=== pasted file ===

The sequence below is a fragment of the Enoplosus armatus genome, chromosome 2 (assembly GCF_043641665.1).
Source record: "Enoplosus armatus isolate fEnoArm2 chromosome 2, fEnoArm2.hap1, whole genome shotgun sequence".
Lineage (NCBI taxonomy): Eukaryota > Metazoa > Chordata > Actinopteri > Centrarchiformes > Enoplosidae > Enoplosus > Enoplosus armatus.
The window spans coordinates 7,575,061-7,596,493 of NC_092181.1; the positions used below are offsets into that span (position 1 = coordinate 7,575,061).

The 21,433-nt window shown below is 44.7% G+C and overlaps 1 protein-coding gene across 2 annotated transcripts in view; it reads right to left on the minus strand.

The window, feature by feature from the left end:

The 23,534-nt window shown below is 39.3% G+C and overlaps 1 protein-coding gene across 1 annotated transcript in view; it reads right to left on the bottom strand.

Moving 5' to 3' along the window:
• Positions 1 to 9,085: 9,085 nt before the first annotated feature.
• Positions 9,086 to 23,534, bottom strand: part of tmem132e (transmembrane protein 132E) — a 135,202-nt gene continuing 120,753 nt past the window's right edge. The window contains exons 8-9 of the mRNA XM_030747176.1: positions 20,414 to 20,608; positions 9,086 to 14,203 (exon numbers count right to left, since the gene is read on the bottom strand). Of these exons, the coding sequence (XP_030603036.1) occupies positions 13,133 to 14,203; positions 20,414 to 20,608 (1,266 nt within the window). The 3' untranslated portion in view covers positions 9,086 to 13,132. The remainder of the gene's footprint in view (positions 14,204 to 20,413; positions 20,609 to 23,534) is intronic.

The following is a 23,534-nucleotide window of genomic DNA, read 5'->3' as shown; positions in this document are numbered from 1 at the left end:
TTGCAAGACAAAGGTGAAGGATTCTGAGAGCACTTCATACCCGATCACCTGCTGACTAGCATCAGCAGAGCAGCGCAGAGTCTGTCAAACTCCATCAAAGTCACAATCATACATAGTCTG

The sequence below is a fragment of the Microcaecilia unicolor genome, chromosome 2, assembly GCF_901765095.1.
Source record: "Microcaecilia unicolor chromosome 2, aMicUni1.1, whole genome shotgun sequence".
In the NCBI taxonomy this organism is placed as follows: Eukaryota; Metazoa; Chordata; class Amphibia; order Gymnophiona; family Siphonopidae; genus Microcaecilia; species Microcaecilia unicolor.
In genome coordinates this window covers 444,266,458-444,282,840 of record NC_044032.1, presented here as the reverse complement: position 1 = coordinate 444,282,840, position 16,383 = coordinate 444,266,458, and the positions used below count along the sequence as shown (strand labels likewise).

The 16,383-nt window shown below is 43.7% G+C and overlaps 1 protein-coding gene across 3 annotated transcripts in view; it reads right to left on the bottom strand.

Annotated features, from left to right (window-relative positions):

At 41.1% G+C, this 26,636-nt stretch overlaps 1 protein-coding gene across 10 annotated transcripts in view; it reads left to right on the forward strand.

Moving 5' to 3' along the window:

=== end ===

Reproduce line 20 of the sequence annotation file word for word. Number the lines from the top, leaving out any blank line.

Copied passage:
Moving 5' to 3' along the window: